Gold fell near an eight-month low in New York after the Federal Reserve raised its interest-rate forecasts this week, strengthening the dollar.
Gold lost 0.7 percent this week as the U.S. central bank raised its estimate for the federal funds rate even as policy makers kept a pledge to hold borrowing costs near zero for a considerable time after ending debt buying. The dollar neared a 14-month high set versus the euro yesterday.
Higher rates reduce gold’s allure because the metal only offers investors returns through price gains, while a stronger dollar typically cuts demand for a store of value. Bullion’s decline has kept its 14-day relative strength index held below 30 for nine straight days, signaling prices may be poised to rebound. Trading volumes in China, the biggest buyer, have picked up this week.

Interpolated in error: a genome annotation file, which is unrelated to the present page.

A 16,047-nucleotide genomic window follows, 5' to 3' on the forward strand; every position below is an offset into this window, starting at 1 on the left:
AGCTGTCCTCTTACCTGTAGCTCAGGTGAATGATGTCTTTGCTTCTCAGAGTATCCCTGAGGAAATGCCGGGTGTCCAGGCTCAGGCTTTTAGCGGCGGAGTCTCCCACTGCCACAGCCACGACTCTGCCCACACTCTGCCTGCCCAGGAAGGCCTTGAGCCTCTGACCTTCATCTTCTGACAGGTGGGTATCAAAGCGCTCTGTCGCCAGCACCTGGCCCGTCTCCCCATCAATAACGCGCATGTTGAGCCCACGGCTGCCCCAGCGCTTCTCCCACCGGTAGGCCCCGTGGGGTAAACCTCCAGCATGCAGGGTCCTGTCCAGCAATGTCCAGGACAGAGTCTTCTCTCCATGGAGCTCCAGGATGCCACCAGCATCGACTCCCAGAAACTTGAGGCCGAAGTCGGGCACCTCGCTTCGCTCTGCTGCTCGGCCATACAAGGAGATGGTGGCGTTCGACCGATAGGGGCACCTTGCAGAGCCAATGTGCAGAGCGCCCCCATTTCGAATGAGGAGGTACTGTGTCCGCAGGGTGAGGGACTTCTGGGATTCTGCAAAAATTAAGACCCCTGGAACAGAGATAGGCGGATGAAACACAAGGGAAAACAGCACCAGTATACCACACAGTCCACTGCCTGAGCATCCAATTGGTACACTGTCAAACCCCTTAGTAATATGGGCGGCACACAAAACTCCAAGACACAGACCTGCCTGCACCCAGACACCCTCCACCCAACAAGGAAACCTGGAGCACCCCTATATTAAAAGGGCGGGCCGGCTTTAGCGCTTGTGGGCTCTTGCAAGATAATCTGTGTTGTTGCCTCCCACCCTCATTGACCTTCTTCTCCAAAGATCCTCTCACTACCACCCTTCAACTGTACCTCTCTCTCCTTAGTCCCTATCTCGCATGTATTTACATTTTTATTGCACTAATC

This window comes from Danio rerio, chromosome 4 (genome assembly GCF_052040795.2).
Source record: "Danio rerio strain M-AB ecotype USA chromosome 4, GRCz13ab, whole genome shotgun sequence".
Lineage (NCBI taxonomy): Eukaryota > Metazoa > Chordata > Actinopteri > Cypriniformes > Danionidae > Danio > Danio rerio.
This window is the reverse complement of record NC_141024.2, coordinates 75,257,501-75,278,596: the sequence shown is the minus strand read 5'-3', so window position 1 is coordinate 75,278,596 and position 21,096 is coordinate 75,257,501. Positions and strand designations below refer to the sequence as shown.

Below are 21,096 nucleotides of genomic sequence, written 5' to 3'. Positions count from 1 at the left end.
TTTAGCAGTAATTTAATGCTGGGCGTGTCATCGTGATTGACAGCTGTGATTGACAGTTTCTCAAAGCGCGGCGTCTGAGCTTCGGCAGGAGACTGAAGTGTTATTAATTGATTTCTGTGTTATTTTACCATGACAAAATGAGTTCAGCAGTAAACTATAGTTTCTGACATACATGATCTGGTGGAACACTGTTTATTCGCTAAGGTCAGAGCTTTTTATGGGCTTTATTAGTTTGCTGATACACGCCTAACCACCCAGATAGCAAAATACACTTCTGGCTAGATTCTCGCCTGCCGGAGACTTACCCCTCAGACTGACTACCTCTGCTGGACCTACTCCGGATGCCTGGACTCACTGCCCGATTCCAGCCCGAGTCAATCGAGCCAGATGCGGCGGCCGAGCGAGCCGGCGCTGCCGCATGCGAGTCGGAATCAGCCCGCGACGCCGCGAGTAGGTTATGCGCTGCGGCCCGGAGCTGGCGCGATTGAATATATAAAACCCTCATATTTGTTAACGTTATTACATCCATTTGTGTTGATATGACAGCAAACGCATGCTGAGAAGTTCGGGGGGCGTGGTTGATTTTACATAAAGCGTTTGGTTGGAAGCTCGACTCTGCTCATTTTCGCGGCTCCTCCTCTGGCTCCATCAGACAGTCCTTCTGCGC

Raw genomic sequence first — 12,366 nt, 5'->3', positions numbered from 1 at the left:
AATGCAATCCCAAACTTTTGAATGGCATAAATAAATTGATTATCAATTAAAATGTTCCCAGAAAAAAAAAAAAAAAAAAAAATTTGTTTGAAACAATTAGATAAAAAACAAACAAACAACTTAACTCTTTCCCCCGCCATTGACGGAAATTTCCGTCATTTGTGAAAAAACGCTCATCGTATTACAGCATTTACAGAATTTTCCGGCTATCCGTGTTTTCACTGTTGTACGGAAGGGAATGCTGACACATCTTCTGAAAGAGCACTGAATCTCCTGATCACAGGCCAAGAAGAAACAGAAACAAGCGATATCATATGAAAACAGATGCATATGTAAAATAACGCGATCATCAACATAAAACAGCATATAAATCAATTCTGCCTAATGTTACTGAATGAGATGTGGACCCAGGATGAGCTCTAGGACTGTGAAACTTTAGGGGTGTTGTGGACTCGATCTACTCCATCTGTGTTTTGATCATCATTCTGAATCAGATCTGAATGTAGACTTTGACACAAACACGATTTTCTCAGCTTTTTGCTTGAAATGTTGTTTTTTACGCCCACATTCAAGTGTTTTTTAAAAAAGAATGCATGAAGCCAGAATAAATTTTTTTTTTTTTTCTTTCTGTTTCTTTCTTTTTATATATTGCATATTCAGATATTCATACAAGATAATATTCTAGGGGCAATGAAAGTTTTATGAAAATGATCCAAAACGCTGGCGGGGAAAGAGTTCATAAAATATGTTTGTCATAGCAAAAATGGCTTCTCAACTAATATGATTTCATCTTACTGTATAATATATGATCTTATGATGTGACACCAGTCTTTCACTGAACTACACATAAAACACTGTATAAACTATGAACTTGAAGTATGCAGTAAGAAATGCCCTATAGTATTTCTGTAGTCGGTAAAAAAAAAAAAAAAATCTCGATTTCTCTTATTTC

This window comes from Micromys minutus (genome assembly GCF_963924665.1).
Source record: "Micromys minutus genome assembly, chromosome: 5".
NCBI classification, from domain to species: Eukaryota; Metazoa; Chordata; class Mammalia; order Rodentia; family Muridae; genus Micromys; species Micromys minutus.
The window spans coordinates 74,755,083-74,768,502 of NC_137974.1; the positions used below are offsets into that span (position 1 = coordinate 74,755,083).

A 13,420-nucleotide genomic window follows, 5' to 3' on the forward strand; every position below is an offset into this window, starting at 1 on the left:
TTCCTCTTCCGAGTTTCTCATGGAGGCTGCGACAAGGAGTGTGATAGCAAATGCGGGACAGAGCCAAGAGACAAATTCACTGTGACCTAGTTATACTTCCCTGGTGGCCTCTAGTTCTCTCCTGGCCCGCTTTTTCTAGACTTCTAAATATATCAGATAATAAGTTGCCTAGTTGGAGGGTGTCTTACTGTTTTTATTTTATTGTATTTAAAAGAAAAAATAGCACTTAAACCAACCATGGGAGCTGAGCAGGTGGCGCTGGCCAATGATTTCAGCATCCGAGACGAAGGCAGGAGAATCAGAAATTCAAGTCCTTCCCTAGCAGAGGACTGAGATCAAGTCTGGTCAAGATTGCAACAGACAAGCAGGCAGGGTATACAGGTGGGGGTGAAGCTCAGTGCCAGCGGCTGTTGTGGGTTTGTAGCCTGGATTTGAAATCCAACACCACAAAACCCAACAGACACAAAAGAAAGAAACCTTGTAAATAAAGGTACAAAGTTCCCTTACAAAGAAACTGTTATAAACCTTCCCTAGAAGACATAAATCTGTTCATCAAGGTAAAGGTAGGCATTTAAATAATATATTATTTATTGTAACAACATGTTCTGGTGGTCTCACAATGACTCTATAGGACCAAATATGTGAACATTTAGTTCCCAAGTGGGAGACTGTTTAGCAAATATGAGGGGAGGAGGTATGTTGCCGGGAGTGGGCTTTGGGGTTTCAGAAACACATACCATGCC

“The overall direction will be dictated by the dollar,” David Govett, head of precious metals at Marex Spectron Group in London, said in a note today. “Physical buying that has been lacking for such a long time, seems to be coming out of the woodwork and that provided support.”
Gold for December delivery lost 0.3 percent to $1,233.10 an ounce by 7:27 a.m. on the Comex in New York. Prices are down a third week and reached $1,216.30 yesterday, the lowest since Jan. 6. Gold for immediate delivery slipped 0.2 percent to $1,222.59 in London, according to Bloomberg generic pricing.
Futures trading volume was 54 percent above the average for the past 100 days for this time of day, data compiled by Bloomberg show.
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